Some people say that historians have ‘proved’ how untrustworthy Nikayas are because some ‘pollutants’ from other religions got mixed in while being orally transmitted. Some also say that there was a power game among the Buddha’s disciples after his death, and the opinions of the disciples with a bigger following were over-represented in Nikayas. I think it is a reasonable suspicion, but we still don’t have a better source than Nikayas if we want to study the Buddha’s teachings.
So my question is, what is your way to tell whether a certain passage in a Nikaya is to be taken literally or to be looked over? I used to think that, if a certain teaching appears in many places and consistent and systematic, then we can be assured that it is most likely the original teaching of the Buddha.
Anyway, just curious what you think on this issue.
Always grateful that we have a platform like this.
It depends what the practitioners aims are. If the interest is practical implementation of the teaching then the Anapanasati and Satipatthana suttas will form the centre, and other suttas connected to them will gradually be added radiating out. This is the method recommended by the Buddha.
“Agreement” means comparison with suttas already understood:
“Lending ear, he hears the Dhamma. Hearing the Dhamma, he remembers it. Remembering it, he penetrates the meaning of those dhammas. Penetrating the meaning, he comes to an agreement through pondering those dhammas. There being an agreement through pondering those dhammas, desire arises. With the arising of desire, he becomes willing. Willing, he contemplates (lit: “weighs,” “compares”). Contemplating, he makes an exertion. Exerting himself, he both realizes the ultimate meaning of the truth with his body and sees by penetrating it with discernment.”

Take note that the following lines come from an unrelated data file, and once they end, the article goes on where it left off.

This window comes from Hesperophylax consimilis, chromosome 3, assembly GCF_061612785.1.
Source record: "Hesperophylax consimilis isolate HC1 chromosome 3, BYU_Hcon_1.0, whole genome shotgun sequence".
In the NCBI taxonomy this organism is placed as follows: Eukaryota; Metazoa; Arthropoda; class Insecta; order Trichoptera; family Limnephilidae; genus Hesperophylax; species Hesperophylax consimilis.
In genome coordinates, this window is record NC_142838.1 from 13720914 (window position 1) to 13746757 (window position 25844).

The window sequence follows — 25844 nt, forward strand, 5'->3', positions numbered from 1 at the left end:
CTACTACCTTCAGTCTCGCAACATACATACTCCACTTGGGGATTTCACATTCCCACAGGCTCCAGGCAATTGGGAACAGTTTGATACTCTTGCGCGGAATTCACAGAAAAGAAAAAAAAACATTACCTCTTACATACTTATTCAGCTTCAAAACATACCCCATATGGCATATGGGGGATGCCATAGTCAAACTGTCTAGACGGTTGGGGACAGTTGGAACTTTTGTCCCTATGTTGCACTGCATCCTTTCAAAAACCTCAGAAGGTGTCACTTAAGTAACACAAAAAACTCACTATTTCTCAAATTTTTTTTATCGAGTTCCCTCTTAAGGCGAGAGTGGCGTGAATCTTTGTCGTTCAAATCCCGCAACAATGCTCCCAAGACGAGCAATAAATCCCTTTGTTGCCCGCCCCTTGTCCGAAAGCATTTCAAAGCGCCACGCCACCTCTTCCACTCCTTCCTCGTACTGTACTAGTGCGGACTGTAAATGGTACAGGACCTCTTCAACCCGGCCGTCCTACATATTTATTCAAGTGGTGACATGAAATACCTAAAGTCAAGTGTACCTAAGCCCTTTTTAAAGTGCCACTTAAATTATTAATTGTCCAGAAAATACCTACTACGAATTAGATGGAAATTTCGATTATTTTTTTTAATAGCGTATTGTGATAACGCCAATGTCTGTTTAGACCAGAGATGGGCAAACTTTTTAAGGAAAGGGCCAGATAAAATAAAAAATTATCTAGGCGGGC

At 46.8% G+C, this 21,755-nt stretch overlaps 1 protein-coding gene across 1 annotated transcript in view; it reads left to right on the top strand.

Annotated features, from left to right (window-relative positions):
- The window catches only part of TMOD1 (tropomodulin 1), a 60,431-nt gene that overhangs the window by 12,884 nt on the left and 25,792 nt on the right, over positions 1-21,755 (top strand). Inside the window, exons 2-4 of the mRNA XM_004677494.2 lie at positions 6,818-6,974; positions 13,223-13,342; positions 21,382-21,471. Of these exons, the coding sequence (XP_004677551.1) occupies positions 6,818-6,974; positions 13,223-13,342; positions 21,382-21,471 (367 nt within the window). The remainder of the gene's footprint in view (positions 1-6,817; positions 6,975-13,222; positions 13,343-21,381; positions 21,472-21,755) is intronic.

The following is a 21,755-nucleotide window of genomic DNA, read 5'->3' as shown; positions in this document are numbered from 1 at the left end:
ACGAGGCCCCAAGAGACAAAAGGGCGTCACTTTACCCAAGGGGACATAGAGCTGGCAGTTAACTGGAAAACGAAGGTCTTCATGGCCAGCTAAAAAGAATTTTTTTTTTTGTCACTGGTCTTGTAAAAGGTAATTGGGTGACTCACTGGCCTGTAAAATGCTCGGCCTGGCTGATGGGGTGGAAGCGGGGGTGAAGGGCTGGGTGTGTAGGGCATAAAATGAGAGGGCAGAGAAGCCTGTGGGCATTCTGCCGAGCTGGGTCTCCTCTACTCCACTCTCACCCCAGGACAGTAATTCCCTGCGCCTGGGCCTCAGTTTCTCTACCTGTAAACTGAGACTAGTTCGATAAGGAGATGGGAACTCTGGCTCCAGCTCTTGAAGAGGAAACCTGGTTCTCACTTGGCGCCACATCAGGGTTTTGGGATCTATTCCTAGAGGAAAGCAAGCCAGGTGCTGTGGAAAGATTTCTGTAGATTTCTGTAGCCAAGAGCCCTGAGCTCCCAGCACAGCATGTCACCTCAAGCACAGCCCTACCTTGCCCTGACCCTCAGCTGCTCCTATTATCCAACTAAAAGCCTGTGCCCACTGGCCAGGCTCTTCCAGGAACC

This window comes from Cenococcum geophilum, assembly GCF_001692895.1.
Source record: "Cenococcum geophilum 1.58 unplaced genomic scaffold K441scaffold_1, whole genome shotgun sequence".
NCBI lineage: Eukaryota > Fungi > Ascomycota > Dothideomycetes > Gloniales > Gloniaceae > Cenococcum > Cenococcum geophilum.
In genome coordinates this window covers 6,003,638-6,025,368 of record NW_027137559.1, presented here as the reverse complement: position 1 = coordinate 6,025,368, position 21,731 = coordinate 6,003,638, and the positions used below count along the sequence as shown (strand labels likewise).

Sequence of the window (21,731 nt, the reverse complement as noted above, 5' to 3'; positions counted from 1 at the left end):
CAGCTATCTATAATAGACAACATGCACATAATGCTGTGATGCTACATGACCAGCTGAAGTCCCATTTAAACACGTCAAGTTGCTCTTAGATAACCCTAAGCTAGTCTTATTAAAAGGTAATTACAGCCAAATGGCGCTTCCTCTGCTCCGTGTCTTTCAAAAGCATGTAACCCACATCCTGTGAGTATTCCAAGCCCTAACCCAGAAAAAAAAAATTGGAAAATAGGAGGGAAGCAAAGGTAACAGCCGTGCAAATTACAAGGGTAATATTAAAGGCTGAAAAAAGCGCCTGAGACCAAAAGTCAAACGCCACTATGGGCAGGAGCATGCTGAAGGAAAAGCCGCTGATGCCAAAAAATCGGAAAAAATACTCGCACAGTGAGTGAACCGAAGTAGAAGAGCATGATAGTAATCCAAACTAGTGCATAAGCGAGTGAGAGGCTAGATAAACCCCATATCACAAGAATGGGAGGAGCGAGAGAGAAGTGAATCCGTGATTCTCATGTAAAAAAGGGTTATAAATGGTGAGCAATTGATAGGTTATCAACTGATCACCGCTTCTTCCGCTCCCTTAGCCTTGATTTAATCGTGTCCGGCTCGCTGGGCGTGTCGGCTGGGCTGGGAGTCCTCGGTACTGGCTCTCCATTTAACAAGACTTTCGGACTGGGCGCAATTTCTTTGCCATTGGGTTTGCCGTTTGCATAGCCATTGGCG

—Majjhima Nikaya 95
In this kind of approach superfluous material such as DO would not be included. In the Satipatthana sutta conclusion the Buddha states it is the direct way to practice, indicating there is in fact an essential body of suttas for practical purposes. This method focusses on the positive causal sequence based on sila.
"“And are the three aggregates [of virtue, concentration, & discernment] included under the noble eightfold path, lady, or is the noble eightfold path included under the three aggregates?”
“The three aggregates are not included under the noble eightfold path, friend Visakha, but the noble eightfold path is included under the three aggregates. Right speech, right action, & right livelihood come under the aggregate of virtue. Right effort, right mindfulness, & right concentration come under the aggregate of concentration. Right view & right resolve come under the aggregate of discernment.”
As for the qualities of which you may know, “These qualities lead
to dispassion, not to passion;
to being unfettered, not to being fettered;
to shedding, not to accumulating;
to modesty, not to self-aggrandizement;
to contentment, not to discontent;
to seclusion, not to entanglement;
to aroused persistence, not to laziness;
to being unburdensome, not to being burdensome”:
You may categorically hold, “This is the Dhamma,
this is the Vinaya, this is the Teacher’s instruction.”